Presentatie Kobe Matthys (Agentschap) - Symposium Curating new media art - 2005 (Engels)28/07/2008
Curating new media art
Kobe Matthys (Agency), 2005
Concering a court case around the museum as a creation, and therefore protected by legal propertyrights: example of the Cinémathèque Française, and text below as a reaction on a text by Raqs Media Collective
Various initiatives, like the Navdanya seed bank, the Gutenberg Project, open source software, etc., are attempts to resist the expanding regime of intellectual property rights.
Intellectual property rights deal with copyright and related rights; geographical indications; industrial designs; integrated circuit layout-designs; patents; trademarks; and undisclosed or confidential information. Since the signature of the Trade Related aspects of Intellectual Property rights (TRIPS) agreement, a part of the WTO GATT agreement, in 1994, about 147 countries around the world agreed to implement the same intellectual property rights as default.
Examples of recent inclusions of intellectual property rights are the patenting of gene-manipulated living organisms, indigenous knowledges and sofware, the registration of three-dimensional forms, melodies, smells, and colors as trademarks and the copyrighting of databases, choreography, and architecture. In the context of this book, we would like to highlight one particular example: the copyrighting of exhibitions and collections.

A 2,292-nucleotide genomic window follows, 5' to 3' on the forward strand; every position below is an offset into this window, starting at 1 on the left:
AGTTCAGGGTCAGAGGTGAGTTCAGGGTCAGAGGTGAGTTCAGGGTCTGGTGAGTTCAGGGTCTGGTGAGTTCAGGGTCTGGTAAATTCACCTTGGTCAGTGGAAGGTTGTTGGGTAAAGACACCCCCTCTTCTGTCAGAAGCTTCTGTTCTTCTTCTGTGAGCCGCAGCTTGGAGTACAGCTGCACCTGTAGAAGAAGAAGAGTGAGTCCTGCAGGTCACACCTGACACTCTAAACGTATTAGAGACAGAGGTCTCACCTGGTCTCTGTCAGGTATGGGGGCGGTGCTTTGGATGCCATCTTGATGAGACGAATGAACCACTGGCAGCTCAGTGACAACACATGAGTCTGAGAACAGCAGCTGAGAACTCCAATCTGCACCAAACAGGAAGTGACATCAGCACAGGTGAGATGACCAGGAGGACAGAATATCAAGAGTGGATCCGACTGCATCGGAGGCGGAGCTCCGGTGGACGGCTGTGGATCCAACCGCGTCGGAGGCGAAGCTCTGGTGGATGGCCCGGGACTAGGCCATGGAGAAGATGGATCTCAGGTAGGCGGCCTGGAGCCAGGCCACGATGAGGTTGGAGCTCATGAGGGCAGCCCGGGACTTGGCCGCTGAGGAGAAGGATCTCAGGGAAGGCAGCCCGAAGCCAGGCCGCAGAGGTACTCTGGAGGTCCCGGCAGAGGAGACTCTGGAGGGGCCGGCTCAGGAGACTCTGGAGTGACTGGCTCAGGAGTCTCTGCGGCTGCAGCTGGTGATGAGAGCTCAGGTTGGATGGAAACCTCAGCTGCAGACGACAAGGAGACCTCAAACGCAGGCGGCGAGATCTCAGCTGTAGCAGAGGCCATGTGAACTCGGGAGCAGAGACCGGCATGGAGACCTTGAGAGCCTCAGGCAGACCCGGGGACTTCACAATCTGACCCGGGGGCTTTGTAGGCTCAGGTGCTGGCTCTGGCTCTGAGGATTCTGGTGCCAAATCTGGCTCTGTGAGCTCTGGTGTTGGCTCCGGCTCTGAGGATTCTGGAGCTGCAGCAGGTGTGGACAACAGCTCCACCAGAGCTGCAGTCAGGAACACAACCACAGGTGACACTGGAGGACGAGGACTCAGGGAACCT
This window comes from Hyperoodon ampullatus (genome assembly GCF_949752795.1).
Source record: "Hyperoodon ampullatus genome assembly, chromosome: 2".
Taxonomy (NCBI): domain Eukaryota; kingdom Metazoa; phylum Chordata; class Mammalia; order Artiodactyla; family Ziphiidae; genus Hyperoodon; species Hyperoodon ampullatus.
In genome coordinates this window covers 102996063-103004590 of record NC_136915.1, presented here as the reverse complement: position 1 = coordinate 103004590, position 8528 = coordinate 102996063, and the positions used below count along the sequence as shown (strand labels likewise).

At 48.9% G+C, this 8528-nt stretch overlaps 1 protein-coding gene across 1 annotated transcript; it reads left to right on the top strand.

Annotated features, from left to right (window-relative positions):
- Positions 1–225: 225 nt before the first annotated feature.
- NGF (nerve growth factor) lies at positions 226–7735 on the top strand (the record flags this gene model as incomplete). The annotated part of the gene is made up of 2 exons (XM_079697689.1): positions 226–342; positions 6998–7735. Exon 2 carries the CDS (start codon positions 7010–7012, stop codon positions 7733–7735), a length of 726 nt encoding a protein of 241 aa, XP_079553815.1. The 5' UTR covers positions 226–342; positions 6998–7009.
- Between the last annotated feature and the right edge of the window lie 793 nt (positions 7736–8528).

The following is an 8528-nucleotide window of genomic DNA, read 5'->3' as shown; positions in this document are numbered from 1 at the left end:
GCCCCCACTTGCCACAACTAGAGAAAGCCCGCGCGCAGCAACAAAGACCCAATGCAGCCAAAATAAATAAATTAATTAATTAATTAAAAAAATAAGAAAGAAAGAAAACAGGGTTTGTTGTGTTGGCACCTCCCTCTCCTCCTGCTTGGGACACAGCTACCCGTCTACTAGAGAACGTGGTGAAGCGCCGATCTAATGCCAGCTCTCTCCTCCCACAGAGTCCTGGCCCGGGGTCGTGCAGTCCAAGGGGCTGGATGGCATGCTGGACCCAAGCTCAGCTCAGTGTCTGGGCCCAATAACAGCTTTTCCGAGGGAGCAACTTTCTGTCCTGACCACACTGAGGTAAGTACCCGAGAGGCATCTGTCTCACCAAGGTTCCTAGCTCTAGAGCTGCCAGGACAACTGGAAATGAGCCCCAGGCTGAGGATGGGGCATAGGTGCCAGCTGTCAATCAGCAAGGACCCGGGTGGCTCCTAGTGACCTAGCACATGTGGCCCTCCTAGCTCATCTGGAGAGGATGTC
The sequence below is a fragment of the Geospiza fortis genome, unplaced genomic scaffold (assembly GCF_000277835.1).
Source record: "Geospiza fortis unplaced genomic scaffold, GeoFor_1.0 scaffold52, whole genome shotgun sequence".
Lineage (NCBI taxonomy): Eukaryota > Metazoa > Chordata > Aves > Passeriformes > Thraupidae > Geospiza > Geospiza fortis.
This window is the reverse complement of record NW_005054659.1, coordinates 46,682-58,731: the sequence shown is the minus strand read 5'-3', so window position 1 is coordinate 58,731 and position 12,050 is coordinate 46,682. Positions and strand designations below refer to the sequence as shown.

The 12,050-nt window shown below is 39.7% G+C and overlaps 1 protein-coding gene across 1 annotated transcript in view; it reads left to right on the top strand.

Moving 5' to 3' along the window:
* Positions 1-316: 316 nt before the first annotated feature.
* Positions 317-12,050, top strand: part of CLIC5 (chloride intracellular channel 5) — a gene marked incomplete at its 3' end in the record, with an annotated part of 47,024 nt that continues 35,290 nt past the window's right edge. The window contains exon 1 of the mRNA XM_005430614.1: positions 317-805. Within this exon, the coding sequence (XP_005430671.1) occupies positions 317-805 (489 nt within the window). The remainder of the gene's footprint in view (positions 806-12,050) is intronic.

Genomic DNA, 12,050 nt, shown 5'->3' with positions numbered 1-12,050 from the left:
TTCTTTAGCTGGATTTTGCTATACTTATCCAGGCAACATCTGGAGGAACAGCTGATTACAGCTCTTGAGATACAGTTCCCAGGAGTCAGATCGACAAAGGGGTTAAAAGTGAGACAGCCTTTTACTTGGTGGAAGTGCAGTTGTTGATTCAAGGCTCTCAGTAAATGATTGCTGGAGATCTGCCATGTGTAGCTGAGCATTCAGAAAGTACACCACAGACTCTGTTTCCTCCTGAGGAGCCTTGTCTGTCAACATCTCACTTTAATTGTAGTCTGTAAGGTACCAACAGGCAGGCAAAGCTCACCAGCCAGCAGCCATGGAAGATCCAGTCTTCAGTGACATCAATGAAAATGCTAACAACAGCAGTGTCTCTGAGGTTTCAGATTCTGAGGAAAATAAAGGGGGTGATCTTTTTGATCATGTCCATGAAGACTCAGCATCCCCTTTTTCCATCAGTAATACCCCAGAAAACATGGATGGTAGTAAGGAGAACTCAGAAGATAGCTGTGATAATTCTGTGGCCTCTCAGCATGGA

During the last century, Marcel Duchamp claimed that the act of exhibiting or collecting an object, was enough to turn that object into an artwork by exhibited a readymade urinal as a work of art. Marcel Broodthaers installed his collection of eagles and about eagles, that were marked "this is not an art object", itself as a work of art. Such artworks posed problems for the copyright regulations and had legal consequences.
For about a decade now, the makers of exhibitions and museum collections have succeeded in obtaining legal protection for their work authorized under copyright law. In current jurisprudence (Henri Langois vs.
Cinémathèque française), judges have decided that exhibitions and museum collections may reflect the personality of their makers. From a legal point of view, exhibitions and museum collections are considered intangible realizations of the mind. So just like any other creative oeuvre, they fall under the same regime of intellectual property rights.
"Musée du Cinéma" is a part of the Cinématheque Française. The Museum of film covers in 19 rooms the development of film from the first "pantinoscope" to recent films. Every room has a theme. Room 1 before cinema, room 2 beginning of photography, room 3 Emile Reynaud, room 4 from photography to chrono-photography, room 5 Etienne Jules Marey, room 5 Thomas Edison, room 7 and 8 the brothers Lumiere and the beginning of cinema, room 9 George Melies, room 10 Pathé et le cinema forain, room 11 French burlesque, room 12 art film Gaumont, room 13 art film in Europe, room 14 and 15 American cinema and Scadinavian school, room 16 German expressionism, room 17 French avantgarde during the 20s, room 18 the last silent films and room 19 spoken film. Room 19 has 17 sections from A to Q. The Cinématheque Française was founded by Henri Langlois, George Franju and Jean Mitry, in 1936. The museum progressed from the private collection of Henri Langlois including posters, film sets, film scripts and costumes. Cinématheque Française preserved, restored and showed many films that were at risk of disintegration. Besides films, it also preserved other items linked to cinema such as cameras, projection machines, costumes and vintage theater programs. The Cinématheque Française is financed by the French state.